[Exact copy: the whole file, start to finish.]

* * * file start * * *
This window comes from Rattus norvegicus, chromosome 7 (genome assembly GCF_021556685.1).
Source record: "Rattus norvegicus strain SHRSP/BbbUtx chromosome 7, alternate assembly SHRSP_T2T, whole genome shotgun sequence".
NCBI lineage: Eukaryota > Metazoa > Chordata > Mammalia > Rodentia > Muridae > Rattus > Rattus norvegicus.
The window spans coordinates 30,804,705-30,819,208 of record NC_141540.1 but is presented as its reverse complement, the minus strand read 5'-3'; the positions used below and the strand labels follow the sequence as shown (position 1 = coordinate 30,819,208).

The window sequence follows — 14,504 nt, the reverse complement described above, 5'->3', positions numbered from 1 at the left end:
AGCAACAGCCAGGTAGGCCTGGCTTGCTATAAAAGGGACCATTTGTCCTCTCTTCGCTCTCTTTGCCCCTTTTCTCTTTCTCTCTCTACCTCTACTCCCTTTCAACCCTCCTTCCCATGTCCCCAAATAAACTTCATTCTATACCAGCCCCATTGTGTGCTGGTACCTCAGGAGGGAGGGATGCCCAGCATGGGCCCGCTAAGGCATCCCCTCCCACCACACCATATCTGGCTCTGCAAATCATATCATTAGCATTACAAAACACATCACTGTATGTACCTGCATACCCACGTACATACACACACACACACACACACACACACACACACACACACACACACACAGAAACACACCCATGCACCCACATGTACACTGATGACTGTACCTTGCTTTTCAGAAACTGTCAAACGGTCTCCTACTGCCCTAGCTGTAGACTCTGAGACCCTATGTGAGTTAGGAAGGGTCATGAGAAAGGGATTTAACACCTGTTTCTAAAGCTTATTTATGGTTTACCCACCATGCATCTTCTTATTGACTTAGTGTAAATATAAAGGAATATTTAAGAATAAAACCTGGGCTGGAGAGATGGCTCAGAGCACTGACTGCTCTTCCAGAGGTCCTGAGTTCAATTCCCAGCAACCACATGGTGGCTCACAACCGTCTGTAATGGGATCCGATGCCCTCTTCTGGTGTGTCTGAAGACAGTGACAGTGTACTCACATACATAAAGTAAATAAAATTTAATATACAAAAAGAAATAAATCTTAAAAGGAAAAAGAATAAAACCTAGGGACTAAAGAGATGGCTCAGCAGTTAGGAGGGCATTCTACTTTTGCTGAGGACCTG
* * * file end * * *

This window comes from Rattus norvegicus, chromosome 7 (genome assembly GCF_021556685.1).
Source record: "Rattus norvegicus strain SHRSP/BbbUtx chromosome 7, alternate assembly SHRSP_T2T, whole genome shotgun sequence".
NCBI lineage: Eukaryota > Metazoa > Chordata > Mammalia > Rodentia > Muridae > Rattus > Rattus norvegicus.
The window spans coordinates 30,804,705-30,819,208 of record NC_141540.1 but is presented as its reverse complement, the minus strand read 5'-3'; the positions used below and the strand labels follow the sequence as shown (position 1 = coordinate 30,819,208).

The window sequence follows — 14,504 nt, the reverse complement described above, 5'->3', positions numbered from 1 at the left end:
AGCAACAGCCAGGTAGGCCTGGCTTGCTATAAAAGGGACCATTTGTCCTCTCTTCGCTCTCTTTGCCCCTTTTCTCTTTCTCTCTCTACCTCTACTCCCTTTCAACCCTCCTTCCCATGTCCCCAAATAAACTTCATTCTATACCAGCCCCATTGTGTGCTGGTACCTCAGGAGGGAGGGATGCCCAGCATGGGCCCGCTAAGGCATCCCCTCCCACCACACCATATCTGGCTCTGCAAATCATATCATTAGCATTACAAAACACATCACTGTATGTACCTGCATACCCACGTACATACACACACACACACACACACACACACACACACACACACACACACACAGAAACACACCCATGCACCCACATGTACACTGATGACTGTACCTTGCTTTTCAGAAACTGTCAAACGGTCTCCTACTGCCCTAGCTGTAGACTCTGAGACCCTATGTGAGTTAGGAAGGGTCATGAGAAAGGGATTTAACACCTGTTTCTAAAGCTTATTTATGGTTTACCCACCATGCATCTTCTTATTGACTTAGTGTAAATATAAAGGAATATTTAAGAATAAAACCTGGGCTGGAGAGATGGCTCAGAGCACTGACTGCTCTTCCAGAGGTCCTGAGTTCAATTCCCAGCAACCACATGGTGGCTCACAACCGTCTGTAATGGGATCCGATGCCCTCTTCTGGTGTGTCTGAAGACAGTGACAGTGTACTCACATACATAAAGTAAATAAAATTTAATATACAAAAAGAAATAAATCTTAAAAGGAAAAAGAATAAAACCTAGGGACTAAAGAGATGGCTCAGCAGTTAGGAGGGCATTCTACTTTTGCTGAGGACCTG